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Review: ‘Outlander’ Season 2 Episode 7, ‘Faith,’ Tests Claire’s Limits

Review: 'Outlander' Season 2 Episode 7, 'Faith,' Tests Claire's Limits

LAST WEEK’S REVIEW: ‘Outlander’ Season 2 Episode 6, ‘Best Laid Schemes’ Duels to the Death

That’s What She Said

We begin with another taste of the future to come — the for-real future, specifically 1954 Boston, where Claire is looking at books with her red-headed daughter. The girl can’t be older than 7, which is apparently too young to be told about her mother’s previous adventures in Scotland (and in time).

Back in 1744, Claire is under the knife after last week’s complications with her pregnancy. Despite the reminder literally seconds ago that Claire lives past this, it’s a terrifying scene with a tragic conclusion — Claire’s baby daughter has “joined the angels.” Afterwards, Claire grapples with fever, nearly dying as a result, and is only saved by the covert intervention of Master Raymond. But her emotional grief is much more intense, especially due to Jamie’s past actions.

That’s What He Said

Jamie (largely absent this episode) has been arrested for his duel, and is now locked up in the Bastille — making Claire’s outrage over his betrayal all the worse, because he’s not there to defend himself or help her through one of life’s great losses. But her fury drains away when Fergus finally tells her why Jamie went back on his word and dueled Black Jack Randall. Claire then resolves to get Jamie out of the Bastille, at any cost, and even though she’s successful their reunion is a painful one. “How can we ever be the same?” Claire asks, and Jamie wisely replies “We can’t be.” But they’re resolved to heal and move on together.

Cheese and Baguettes

When Claire begs Mother Superior for an audience with the King, she’s warned that in begging for Jamie’s release, she might have to surrender her virtue. First, though, Louis asks her to play judge in one of the strangest trials ever, one that reverses the script on the classic witch hunt. The Comte St. Germain and Master Raymond are brought before her, both accused of sorcery, and Claire’s cleverness leads to a scheme that would have saved them both… Except Master Raymond ensures that the Comte is dead by the end of it, so that the King’s thirst for blood is vanquished, and Raymond is banished from France, but with his life spared.

Oh, and the King does also demand an additional “price” from Claire, once the proceedings are over. Their time in bed is blunt and quick, barely mussing Claire’s hair.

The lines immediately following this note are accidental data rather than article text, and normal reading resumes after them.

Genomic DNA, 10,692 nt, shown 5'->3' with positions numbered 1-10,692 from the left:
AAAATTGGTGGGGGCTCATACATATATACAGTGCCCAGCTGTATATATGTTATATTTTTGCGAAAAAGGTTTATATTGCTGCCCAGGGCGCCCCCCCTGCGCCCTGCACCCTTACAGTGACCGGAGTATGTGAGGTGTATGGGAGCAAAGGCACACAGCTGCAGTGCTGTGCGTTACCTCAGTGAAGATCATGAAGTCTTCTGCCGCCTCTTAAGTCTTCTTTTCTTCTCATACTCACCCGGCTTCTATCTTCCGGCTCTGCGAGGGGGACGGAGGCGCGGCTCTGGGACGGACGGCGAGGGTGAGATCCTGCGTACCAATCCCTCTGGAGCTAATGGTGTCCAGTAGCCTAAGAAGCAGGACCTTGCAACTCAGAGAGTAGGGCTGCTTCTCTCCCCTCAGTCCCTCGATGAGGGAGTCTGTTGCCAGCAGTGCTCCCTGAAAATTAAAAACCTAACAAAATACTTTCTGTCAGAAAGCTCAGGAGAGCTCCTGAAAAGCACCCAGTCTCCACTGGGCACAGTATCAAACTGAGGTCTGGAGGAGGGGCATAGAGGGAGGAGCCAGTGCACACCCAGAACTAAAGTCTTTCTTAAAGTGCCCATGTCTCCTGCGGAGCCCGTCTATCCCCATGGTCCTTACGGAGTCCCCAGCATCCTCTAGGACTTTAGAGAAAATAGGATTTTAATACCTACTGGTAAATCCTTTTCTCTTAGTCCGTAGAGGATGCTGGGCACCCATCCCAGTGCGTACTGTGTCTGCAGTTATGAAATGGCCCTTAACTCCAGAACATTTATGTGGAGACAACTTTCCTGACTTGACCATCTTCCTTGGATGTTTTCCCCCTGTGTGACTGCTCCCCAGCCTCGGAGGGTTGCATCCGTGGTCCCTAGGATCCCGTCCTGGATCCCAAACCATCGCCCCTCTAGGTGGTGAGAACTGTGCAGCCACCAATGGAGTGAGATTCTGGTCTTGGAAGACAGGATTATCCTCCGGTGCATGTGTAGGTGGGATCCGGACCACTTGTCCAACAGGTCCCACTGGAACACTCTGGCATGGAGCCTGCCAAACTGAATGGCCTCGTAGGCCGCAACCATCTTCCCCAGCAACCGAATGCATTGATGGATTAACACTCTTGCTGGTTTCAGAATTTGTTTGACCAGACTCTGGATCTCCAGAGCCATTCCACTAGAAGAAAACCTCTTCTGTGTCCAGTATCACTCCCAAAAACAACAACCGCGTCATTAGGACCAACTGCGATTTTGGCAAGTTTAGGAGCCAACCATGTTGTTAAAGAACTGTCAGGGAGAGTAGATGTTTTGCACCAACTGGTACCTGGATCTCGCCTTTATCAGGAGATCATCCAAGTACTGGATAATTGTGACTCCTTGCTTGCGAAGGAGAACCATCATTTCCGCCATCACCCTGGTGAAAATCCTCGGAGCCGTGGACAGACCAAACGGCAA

I Put a Spell on You

When Master Raymond pays Claire a covert late-night visit, laying upon hands to cure her postpartum infection, Claire’s description of his actions hovers in a quasi-scientific, quasi-magical limbo, as she feels the “tiny deaths of the bacteria” rush through her. His powers are undeniable, though we might never fully understand how much of it is the 18th-century version of science, and how much of it is truly supernatural.

Meanwhile, the King’s sorcery trial was a (by comparison) enjoyable diversion for this episode (until, that is, the final moments with the Comte). Claire confronting the man who attempted to murder her, and declaring proudly that she is La Dame Blanche, a white witch, gave a character who had been buried in defeats so far this week an opportunity to shine.

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A Villain Through and Through

Last week, we were spared the full extent of what happened to Fergus at La Maison when left alone with Black Jack Randall, but this week, we’re not so lucky, and our hearts broke along with Claire’s when the full truth came out. Actually confronting this terrible act made it easy to go along with Claire on her path towards forgiving Jamie and resolving to free him. But Black Jack as a character once again succumbs to near-cartoonish levels of villainy. Now that we know he’s on board with child rape, it’s official — he’s way more monster than man.

Babies R Us

While at the beginning of the episode, Claire’s weeks of mourning in the hospital are condensed to some extent by voice-over, the show gave her grief its full due, thanks to a closing set of scenes that let Claire share her pain with Jamie and also dig more into the immediate aftermath of baby Faith’s death. Caitriona Balfe has maybe never been better, which is saying a lot given the range she’s been asked to play over the show’s run.

Also quite touching was Louise’s appearance at the hospital. While often depicted as shallow, Louise was the one to really help Claire begin the journey of letting go — the act of a real friend. Now that Claire and Jamie have the pardon necessary to let Jamie return safely to Scotland, we may not see her again. But change is an ever-present part of this show, and as these flashes forward to the future keep reminding us, Claire has quite the journey ahead of her.

Grade: A-

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